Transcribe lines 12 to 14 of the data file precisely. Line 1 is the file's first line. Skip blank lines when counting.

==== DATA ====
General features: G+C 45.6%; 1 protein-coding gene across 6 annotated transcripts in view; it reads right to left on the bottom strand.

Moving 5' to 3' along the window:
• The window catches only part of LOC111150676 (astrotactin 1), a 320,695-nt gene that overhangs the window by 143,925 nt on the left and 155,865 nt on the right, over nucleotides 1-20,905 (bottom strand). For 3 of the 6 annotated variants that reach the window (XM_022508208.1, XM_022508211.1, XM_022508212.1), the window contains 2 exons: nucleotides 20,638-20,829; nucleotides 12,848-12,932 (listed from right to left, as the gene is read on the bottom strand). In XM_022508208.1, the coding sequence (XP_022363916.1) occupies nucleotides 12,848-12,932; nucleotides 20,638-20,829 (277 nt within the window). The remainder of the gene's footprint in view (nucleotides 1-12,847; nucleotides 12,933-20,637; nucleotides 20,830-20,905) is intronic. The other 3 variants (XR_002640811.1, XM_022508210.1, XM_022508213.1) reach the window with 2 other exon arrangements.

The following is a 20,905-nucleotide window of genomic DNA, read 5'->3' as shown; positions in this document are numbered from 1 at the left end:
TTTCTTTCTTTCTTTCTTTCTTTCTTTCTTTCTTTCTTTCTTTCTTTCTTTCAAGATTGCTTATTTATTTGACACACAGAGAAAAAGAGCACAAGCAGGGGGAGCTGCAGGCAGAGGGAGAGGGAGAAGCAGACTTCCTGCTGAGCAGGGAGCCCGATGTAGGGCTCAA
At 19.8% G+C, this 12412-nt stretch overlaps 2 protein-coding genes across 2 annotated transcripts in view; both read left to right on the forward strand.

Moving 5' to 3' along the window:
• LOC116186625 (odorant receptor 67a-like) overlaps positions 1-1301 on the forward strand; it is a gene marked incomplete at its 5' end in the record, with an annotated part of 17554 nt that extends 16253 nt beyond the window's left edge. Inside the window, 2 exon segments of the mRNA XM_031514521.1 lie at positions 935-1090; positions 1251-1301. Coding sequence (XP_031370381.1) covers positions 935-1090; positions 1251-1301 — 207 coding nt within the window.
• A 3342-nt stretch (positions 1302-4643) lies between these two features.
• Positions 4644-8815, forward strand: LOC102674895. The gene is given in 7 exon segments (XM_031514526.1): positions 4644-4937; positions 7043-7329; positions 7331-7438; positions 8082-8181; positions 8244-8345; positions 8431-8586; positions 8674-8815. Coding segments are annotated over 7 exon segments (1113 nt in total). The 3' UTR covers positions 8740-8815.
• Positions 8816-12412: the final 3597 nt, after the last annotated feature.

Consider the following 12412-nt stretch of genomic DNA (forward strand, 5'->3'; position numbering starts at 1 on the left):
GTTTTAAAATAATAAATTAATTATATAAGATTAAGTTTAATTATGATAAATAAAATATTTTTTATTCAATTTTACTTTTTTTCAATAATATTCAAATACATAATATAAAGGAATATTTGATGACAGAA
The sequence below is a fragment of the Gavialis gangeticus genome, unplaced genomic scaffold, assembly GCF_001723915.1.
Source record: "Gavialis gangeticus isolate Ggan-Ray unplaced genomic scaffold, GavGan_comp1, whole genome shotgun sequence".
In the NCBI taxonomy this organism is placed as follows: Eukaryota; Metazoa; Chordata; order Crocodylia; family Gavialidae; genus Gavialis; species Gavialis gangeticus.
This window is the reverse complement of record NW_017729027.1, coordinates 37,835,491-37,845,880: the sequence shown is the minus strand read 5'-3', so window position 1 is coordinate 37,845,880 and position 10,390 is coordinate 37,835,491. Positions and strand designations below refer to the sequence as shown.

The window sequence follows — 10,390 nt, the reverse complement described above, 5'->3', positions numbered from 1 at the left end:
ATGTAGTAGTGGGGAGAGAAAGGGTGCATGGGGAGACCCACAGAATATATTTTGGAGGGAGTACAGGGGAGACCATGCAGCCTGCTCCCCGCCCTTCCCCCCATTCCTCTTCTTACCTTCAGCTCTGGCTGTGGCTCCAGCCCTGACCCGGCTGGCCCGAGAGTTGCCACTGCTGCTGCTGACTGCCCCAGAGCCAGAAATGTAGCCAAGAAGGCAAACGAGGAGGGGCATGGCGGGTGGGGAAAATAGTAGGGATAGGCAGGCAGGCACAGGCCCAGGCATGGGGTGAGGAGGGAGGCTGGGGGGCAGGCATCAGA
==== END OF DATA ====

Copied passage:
Consider the following 12412-nt stretch of genomic DNA (forward strand, 5'->3'; position numbering starts at 1 on the left):
GTTTTAAAATAATAAATTAATTATATAAGATTAAGTTTAATTATGATAAATAAAATATTTTTTATTCAATTTTACTTTTTTTCAATAATATTCAAATACATAATATAAAGGAATATTTGATGACAGAA
The sequence below is a fragment of the Gavialis gangeticus genome, unplaced genomic scaffold, assembly GCF_001723915.1.